The great nation of Ravka is troubled by war with her neighbours and by the Shadow Fold, a mysterious force of darkness which has cut off the west coast from the rest of the kingdom. Only the Grisha, the magic-wielding servants of Ravka, can cross the Fold in safety. A young mapmaker, Alina Starkov, is recruited to help such a crossing but she manifests the powers of the Grisha along the way. Recruited into the order, Alina discovers she has the power to summon light, the power to perhaps destroy the Shadow Fold forever...and a power that some will do anything to possess.
Shadow and Bone is a Netflix fantasy TV show based on the Grisha Trilogy by Leigh Bardugo, a highly successful YA fantasy series originally published in 2012-14. The trilogy was enjoyable, if a bit lightweight, but veered towards the traditional and predictable. By itself, it's questionable if it would have been picked up for adaptation. However, Bargudo followed up the trilogy with two further duologies which dramatically expanded the scope and scale of the world, introducing many more interesting characters, locations and factions.
For the TV show, the writers have made the decision to incorporate characters and backstory from the sequel duologies into the events of the original narrative. Thus, as well as the struggle between Alina Starkov and the Darkling, we also meet the band of ne'er do wells known as the Dregs, or Crows (from the Six of Crows duology) and the character of Nina, who plays a key role in both that duology and the current King of Scars series.
This has the benefit of giving the story a lot more meat to its bones. By itself, the Shadow and Bone novel would have perhaps had enough material for four hours, maybe five, but the other subplots allow it to extend to eight reasonably well (even if there is a fair bit of portentous wheel-spinning in the final two episodes).
On the negative side of things, it does result in a fair bit of narrative dissonance: the three main plot threads (Alina, the Crows and Nina) have very little to do with one another across the episodes, and there's a distinct fanfiction-y feel whenever Alina and the Crows' storylines cross over. Nina and her decidedly thin narrative (which is a fairly odd tale of kidnap followed by Stockholm Syndrome romance) feel like they could have been ejected from the series with no problem whatsoever and introduced later on when more relevant to the plot. Certainly keeping the Crows involved, no matter how contrived it feels and how much their heist hijinks clash tonally with Alina's Chosen One narrative, is a good idea because they're the most fun characters in the series and bring a lot of energy to proceedings.
The actors all do a reasonable job (Jessie Mei Li is probably the standout, which is great as she's playing the protagonist, and The Punisher's Ben Barnes is pretty good as the antagonist), the pacing is pretty good and the sets and costumes are appropriately lavish. However, there's a distinct "Netflix house style" that's been pervading their shows for a few years now which this series definitely suffers from. The CGI is competent, but overly-digital, with a fairly fake sheen that often took me out of the show (doing flashy effects these days is easy; seating the effects in the environment so it looks like people can see and react them is much harder). The most impressive sequences are those in the Fold and involving the Volcra, but given those scenes rely on darkness for maximum impact, that's not as outstanding as it may sound. There's also a distinctly Netflix-ish thing going on of filming too many outdoor scenes on unconvincing indoor sound stages like it's a 1960s episode of Star Trek. The musical score is also surprisingly bland, and the show even lacks a title sequence: instead we just get a brief title card like it's a 2007 big network show urgently trying to keep as much time open as possible that would otherwise be lost to the credits and adverts.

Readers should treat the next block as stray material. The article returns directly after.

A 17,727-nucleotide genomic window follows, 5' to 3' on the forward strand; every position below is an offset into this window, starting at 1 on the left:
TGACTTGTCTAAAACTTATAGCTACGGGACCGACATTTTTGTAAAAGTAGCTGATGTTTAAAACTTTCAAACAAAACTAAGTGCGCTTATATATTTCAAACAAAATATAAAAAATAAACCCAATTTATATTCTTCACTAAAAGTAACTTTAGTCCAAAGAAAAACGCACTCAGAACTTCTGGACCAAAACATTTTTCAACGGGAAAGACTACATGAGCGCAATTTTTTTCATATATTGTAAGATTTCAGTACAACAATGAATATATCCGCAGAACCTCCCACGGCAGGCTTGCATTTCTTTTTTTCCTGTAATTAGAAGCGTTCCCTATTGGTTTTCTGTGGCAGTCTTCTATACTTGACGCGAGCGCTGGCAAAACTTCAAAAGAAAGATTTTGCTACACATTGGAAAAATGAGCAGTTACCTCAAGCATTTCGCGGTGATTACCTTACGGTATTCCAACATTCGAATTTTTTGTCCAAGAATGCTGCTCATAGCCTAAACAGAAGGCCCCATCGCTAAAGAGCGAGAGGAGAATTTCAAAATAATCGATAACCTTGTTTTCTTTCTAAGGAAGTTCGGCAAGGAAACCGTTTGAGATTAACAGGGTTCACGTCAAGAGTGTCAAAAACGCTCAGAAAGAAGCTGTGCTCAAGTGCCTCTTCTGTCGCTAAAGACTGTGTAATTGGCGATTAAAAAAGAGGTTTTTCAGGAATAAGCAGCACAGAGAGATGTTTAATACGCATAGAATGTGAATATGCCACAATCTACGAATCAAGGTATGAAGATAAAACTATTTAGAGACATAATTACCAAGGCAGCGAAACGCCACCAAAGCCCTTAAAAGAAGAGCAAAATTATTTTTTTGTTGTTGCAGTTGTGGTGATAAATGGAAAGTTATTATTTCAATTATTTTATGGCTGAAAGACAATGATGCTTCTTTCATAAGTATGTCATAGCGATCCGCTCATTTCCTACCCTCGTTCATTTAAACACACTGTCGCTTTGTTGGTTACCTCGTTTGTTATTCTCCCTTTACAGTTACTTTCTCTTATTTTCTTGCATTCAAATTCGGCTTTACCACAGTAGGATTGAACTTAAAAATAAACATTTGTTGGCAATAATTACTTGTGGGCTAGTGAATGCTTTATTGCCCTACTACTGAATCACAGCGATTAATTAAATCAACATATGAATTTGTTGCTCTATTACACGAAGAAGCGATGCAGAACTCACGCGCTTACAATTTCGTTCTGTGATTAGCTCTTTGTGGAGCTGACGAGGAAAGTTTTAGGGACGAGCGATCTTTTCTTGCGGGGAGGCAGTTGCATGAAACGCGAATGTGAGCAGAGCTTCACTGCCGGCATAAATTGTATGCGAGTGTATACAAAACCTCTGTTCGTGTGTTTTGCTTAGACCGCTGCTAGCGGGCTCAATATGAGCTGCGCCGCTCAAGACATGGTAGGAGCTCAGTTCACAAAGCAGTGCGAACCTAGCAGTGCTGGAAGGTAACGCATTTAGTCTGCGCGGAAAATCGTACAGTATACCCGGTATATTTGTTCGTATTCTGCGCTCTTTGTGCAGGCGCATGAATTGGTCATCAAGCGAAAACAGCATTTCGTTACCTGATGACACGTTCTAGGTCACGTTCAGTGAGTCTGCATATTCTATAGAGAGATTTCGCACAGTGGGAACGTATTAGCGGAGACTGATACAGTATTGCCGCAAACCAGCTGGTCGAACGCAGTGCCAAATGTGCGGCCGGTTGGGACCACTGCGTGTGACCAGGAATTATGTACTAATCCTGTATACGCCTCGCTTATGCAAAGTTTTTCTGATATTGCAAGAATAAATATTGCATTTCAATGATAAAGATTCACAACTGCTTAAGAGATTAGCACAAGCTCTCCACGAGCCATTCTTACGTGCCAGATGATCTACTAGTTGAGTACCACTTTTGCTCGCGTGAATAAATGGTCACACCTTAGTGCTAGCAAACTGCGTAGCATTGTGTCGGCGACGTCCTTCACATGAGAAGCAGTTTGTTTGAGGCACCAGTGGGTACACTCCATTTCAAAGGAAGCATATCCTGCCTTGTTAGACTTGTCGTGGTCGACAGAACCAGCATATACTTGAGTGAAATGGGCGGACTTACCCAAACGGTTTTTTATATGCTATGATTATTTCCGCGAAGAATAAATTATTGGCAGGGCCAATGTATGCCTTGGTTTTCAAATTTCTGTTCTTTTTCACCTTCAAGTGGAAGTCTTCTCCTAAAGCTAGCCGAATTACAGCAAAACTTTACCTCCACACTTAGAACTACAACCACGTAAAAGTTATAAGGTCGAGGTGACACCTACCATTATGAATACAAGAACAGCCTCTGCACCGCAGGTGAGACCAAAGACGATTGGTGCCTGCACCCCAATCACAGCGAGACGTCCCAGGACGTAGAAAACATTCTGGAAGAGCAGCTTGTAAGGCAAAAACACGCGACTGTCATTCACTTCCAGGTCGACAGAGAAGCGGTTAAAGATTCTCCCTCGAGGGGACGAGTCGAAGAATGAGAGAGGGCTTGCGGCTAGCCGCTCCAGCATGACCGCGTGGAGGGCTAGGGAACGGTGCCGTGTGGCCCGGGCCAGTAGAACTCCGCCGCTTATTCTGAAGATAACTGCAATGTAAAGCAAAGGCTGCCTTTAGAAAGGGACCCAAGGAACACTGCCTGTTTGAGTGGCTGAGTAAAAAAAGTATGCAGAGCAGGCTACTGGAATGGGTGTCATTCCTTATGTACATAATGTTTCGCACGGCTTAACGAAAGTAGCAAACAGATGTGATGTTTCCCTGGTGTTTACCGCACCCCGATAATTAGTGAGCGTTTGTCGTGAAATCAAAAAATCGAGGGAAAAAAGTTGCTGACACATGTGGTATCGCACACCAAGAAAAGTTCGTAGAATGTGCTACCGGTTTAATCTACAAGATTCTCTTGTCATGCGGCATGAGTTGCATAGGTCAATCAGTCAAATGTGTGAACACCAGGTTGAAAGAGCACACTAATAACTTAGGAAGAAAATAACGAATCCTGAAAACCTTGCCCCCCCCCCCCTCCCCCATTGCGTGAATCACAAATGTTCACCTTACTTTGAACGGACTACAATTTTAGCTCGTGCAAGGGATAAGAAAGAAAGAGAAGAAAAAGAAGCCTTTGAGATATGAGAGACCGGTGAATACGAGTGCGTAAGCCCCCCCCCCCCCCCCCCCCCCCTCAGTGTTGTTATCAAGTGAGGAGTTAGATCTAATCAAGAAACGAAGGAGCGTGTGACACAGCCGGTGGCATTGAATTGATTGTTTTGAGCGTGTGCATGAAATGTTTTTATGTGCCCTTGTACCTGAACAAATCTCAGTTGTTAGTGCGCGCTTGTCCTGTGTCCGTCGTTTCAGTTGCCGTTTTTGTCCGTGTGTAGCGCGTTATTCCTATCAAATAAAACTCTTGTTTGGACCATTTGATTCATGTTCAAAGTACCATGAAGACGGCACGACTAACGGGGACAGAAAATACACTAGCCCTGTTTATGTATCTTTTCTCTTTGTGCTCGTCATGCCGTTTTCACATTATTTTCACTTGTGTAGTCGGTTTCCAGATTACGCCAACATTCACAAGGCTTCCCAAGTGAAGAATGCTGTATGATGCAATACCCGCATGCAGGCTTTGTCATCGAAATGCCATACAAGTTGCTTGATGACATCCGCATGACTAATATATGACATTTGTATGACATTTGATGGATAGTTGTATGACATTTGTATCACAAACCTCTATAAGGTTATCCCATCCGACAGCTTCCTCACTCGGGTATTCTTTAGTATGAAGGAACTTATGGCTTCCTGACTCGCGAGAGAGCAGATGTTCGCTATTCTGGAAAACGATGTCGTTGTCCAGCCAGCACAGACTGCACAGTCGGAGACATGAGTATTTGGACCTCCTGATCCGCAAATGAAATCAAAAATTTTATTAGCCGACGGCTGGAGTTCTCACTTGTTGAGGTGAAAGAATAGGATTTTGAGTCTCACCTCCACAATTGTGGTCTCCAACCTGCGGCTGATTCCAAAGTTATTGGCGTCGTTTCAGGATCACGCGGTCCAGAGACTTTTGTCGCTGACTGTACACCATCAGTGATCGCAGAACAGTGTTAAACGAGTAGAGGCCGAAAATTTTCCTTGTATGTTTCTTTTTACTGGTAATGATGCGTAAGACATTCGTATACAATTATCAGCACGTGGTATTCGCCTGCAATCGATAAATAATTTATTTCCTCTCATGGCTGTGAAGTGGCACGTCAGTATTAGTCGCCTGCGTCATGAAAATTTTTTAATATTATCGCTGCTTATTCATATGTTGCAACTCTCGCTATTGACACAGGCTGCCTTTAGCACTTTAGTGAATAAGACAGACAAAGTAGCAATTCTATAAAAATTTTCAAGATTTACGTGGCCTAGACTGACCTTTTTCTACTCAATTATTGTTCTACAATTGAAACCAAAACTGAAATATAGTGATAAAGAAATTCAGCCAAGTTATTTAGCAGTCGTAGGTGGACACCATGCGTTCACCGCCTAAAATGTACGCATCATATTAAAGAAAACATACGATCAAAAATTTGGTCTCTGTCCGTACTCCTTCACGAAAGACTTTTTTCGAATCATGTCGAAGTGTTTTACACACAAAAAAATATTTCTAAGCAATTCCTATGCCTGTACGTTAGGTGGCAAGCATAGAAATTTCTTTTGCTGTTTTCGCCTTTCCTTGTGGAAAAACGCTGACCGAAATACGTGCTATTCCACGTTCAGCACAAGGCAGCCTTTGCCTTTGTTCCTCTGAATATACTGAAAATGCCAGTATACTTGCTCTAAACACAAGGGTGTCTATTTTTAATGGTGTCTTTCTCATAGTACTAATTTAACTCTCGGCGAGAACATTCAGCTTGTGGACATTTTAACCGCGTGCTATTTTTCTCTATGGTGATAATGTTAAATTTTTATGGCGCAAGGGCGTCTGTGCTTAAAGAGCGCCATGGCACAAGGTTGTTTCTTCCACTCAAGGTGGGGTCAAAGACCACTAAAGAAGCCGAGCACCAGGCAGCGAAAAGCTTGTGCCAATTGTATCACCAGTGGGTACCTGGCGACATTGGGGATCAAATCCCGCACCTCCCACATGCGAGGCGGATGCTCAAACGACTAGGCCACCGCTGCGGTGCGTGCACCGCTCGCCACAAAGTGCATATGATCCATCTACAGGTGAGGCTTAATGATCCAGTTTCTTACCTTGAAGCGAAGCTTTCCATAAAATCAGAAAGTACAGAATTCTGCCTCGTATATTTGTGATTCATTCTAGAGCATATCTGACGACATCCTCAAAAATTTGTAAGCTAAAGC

The series also has its own tonal issue. It's based on YA material and for most of the TV version it leans into that (limited swearing, no sex or nudity), but it'll then pull off some scenes of ultraviolence that wouldn't be out of place on a HBO drama (someone needs to tell TV writers that decapitations are not as common as they'd like to think). It's odd because without just a few shows of brutal deaths, the show would be suitable for 10-year-olds, and genuine family-friendly fantasy is thin on the ground these days.
But the negatives feel like they're more than balanced out by the positives. Alina's relationship with Mal, the weakest part of the trilogy, is here fleshed out and Mal made a much more likeable character. Ben Barnes plays the Darkling with scene-chewing relish and you can almost sense his disappointment at not having a moustache to twirl. The Crows - Kaz (Freddy Carter), Inej (Amita) and Jesper (Kit Young) - are great fun and it'd be interesting to see a show focused just on them. The "fantasy heist" storyline certainly made me wonder how much longer we're going to have to wait to see a Lies of Locke Lamora adaptation.
Shadow and Bone's first season (***½) on balance, is fine. It's enjoyable, reasonably well-paced and the integration of two different storylines works well (the attempt to add a third does not, though). The performances are solid and keep the show aloft whenever the over-expository dialogue and plastic effects threaten to bring it down. It does enough that I'd be interested in a second season. The season is available now worldwide on Netflix.